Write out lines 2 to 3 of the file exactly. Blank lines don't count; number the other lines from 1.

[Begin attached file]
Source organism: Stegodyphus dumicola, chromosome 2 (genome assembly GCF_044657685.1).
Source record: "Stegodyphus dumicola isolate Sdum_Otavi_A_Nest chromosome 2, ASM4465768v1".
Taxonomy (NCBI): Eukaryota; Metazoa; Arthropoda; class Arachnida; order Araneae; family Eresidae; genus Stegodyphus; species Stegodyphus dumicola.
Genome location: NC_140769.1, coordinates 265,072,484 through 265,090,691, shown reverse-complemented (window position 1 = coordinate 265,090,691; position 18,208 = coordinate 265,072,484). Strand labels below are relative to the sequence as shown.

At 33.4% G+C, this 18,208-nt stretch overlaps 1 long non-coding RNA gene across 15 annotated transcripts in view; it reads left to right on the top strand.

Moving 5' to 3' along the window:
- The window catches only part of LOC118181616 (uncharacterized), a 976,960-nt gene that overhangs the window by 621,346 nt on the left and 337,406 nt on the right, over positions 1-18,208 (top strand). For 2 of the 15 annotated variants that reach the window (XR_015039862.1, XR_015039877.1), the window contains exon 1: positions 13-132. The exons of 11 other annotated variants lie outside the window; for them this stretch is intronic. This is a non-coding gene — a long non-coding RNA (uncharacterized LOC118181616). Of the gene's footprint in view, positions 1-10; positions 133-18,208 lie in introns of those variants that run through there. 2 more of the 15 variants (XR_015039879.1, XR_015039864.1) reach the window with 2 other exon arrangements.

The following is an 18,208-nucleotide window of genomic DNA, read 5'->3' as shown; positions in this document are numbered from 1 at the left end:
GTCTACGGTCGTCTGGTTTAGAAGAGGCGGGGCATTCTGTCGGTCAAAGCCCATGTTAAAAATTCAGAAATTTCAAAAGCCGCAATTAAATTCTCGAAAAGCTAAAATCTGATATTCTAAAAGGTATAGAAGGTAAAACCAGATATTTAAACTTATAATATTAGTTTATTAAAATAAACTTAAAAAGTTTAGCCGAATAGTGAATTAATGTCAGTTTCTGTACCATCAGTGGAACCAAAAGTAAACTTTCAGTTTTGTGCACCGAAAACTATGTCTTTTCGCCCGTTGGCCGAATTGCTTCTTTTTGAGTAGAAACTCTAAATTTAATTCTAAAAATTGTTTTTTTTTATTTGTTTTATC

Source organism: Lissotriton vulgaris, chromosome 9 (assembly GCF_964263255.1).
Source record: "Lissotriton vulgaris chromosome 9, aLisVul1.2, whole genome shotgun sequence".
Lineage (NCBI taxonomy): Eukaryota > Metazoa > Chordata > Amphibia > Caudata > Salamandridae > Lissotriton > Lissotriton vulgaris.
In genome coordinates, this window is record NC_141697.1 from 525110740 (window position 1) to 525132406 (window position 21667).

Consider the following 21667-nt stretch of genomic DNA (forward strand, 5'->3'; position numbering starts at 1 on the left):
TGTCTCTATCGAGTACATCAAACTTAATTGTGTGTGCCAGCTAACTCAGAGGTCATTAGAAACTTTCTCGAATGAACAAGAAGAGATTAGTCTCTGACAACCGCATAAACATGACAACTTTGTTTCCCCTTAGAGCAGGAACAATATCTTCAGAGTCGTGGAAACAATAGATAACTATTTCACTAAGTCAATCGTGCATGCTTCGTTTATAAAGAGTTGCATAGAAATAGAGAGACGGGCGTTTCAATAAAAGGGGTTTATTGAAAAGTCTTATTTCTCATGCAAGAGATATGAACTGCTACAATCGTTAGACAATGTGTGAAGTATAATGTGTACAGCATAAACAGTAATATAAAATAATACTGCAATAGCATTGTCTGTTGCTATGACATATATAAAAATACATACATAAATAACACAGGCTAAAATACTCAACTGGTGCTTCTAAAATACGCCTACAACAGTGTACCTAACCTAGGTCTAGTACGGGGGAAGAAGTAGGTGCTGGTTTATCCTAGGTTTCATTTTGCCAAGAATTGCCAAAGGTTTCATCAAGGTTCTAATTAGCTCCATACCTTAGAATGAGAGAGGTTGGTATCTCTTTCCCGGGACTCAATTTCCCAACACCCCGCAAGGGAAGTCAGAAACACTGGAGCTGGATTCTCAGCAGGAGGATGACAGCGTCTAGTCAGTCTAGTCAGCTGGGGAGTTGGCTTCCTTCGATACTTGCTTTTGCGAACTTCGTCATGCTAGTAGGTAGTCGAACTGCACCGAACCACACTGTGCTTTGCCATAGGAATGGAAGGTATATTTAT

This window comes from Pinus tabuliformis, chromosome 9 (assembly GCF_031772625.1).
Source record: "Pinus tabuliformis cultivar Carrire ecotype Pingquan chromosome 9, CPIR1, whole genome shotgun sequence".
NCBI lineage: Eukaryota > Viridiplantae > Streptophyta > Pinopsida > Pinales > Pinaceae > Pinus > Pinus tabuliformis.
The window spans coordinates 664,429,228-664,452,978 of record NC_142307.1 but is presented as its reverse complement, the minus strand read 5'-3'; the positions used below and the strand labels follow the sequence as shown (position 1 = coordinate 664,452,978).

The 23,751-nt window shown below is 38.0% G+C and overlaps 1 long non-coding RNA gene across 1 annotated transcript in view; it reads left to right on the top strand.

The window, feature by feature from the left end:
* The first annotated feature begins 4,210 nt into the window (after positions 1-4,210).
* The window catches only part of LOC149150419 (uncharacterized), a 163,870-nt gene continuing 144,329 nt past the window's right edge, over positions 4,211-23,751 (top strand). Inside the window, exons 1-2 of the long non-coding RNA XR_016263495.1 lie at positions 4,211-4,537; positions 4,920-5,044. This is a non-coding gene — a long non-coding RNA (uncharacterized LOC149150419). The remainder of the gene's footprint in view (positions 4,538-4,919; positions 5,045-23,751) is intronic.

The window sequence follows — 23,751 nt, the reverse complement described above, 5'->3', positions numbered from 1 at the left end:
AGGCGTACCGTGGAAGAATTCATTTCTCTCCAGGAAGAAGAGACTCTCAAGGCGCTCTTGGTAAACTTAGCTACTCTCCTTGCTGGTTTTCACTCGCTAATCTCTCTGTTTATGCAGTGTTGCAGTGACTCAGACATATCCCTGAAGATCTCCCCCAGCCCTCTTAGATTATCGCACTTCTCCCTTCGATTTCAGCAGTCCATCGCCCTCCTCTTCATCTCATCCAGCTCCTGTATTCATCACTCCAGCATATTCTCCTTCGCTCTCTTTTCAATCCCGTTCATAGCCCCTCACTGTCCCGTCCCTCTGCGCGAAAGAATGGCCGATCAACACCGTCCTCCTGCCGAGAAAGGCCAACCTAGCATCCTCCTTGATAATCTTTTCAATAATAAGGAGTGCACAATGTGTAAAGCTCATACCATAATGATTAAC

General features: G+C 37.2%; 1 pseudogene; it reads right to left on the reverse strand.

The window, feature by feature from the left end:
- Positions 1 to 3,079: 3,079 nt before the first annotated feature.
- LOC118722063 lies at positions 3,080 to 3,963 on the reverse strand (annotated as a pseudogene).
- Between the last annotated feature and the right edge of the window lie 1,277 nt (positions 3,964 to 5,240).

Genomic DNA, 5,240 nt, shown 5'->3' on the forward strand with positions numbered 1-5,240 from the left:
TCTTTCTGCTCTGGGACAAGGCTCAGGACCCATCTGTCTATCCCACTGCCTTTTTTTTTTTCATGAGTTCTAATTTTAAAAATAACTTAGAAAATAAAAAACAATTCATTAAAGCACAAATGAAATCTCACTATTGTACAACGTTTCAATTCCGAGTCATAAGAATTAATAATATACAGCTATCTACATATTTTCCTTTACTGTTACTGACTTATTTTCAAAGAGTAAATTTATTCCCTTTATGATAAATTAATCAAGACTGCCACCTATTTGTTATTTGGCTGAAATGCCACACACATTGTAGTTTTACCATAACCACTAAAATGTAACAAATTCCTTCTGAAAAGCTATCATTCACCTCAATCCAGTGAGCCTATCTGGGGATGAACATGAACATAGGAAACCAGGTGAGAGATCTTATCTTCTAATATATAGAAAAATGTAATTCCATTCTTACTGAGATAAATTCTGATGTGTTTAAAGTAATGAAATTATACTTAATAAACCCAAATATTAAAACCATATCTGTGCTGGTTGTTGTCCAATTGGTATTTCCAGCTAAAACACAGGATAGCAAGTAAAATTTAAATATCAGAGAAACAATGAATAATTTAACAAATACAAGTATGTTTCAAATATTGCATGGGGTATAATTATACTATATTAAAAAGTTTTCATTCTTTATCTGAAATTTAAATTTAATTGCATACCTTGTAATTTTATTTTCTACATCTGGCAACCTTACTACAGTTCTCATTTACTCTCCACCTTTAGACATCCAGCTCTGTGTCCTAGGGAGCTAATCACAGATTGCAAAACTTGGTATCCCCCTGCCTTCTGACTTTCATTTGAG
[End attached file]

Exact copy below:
Source record: "Stegodyphus dumicola isolate Sdum_Otavi_A_Nest chromosome 2, ASM4465768v1".
Taxonomy (NCBI): Eukaryota; Metazoa; Arthropoda; class Arachnida; order Araneae; family Eresidae; genus Stegodyphus; species Stegodyphus dumicola.